It had a bit of a headstart, opening on the hottest day in April in the UK since records began, but I’d say Cheese Feast is going to be a frequent feature on the new Reading calendar of Lots-of-Interesting-Stuff. With the usual Blue Collar regulars and more, all providing cheese-based offerings, plus cheesecake for afters and a well-stocked bar, there were a lot of very happy punters on the night I went, and subsequent reviews on Twitter suggest that’s been the case for all four days. I had a splendid burger from Rad Burger with double American cheese (it wasn’t elegant – guys, more napkins next time maybe?) and took home a beautiful Wigmore cheese from local cheesemakers Village Maid, who were also offering ‘cheeseboards’. Others raved over the tacos from Sear Street Kitchen. There were halloumi fries and jerk halloumi, bubbly charred pizzas, a raclette stall serving cheesy sausages and potatoes, gourmet toasties (my first choice but the queues never went below enormous), and a slightly baffled and baffling Korean/Japanese fusion stand whose interpretation of the brief seemed to be ‘business as usual but pop some cheese on top’. It was inventive and delicious and great fun. (I’m afraid I didn’t take any photos, but there are tons on Twitter under the hashtag #cheesefeast.)
And I met up with some of the people who are both the other half of the Reading regeneration story, and the reason my relationship with Twitter changed. Because one reason that the independent businesses and coincidental rise in local cultural initiatives (for example, the Abbey Gateway, Jelly art events, Readipop and Are You Listening festivals, and the Museum of English Rural Life, now best known for a fat sheep) are flourishing is because they are reaching new audiences through Twitter. This includes a bunch of hyper-local blogs with Twitter accounts (including The Whitley Pump, Alt Reading, Explore Reading, Edible Reading, Independent Reading) as well as an interwoven group of individual local tweeters that I’ve started to chat with on a regular basis. This felt strangely comforting: a bit like meeting the Remain pot people after Brexit, the comfort of knowing that there was someone with common interests and attitudes. There’ve been a couple of really nice blog posts on what’s good about Reading (Shoot from the Trip has fabulous photos of the town, while Adam Koszary who will always henceforth be known as the Absolute Unit chap made this forceful case). This intensified when a Museum Studies student at the University started the #Rdg21 project: 21 days of photo posts to share a bit of info about yourself and your place in Reading with others. I liked it. I started to see Twitter more as an alternative conversation forum. It didn’t occur to me that because the people I was happily chatting away to were local, I might end up meeting them IN THE FLESH.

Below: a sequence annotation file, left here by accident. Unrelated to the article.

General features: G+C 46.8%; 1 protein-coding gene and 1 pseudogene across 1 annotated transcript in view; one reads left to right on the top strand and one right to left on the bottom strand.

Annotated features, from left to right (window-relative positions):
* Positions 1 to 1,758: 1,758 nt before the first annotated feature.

It was one of these local tweeters that proposed a tweet-up at the Cheese Feast, the second one she’s organised. I lost my nerve at the last minute with the first one, so to encourage me along this time she put in place a raft of strategies: an early meet-up, phone number to text when I was on my way, general reassurances. These were added to by my wise husband’s insistence on driving me into town through the worst of Reading’s legendary rush-hour traffic so that I didn’t change my mind on the bus and turn round. When I got to the Forbury, the crowds were bigger than I’d expected and it all still seemed impossibly daunting. But by 6pm, I was hugging someone in the queue for the bar that I’d only ever chatted to online.
I’m very glad and grateful that I was encouraged, because I had a lovely evening and met some great people. I think it went okay, though I started to feel a bit overwhelmed after a couple of hours and had to beat a hasty retreat. I know I talked too much about myself (nerves), and asked others too little about themselves. There were a lot of people coming and going and a lot of things going on, and there were a few questions I felt that I only half answered because I’m very easily distracted – I wasn’t being deliberately rude or obtuse. But hopefully I’ll get a chance to put those mistakes right in the future. I do know that I met some people who I liked even more in real life than I do online, and I hope we’ll meet again soon. In short, I’m calling the going-out experiment a success. I don’t see me becoming a fixture on the Reading social scene. But I think I might do it again.
There’s a sad postscript to this story. One of the most prolific local Twitter accounts goes under the name of @declarationball. It’s the nom-de-tweet for Matthew Farrall, a big music and local sport fan, and a passionate advocate for Reading. In addition to his Twitter account, Matt was a regular contributor to the Whitley Pump, excellent pieces on local places and what might be termed neighbourhood history. We followed each other on Twitter and I’ve chatted with him on subjects as diverse as flat caps and meat pies (he wrote a poem praising local pie shop Sweeney and Todd, and I dubbed him the Pie-t Laureate) but we never met in person. I saw him at the Cheese Feast, instantly recognisable in his trademark striped top and thought, I should go up and say hello and tell him how much I’ve enjoyed his Tweets and blog posts – but I didn’t. There were always too many people, and I thought I’ll do it next time. It was a horrible shock to hear via Twitter that he had unexpectedly died the next day. So this post is, at least partly, by way of a thank you for the laughs, the heads-ups, the music links, and the fascinating stories that made me want to find out more about the town I refused to believe I’d stay in. Go and have a read of his writing on The Whitley Pump – start with this one about the Cheese Feast if you like. I’ll be raising a lardy cake to you, Mr Farrall.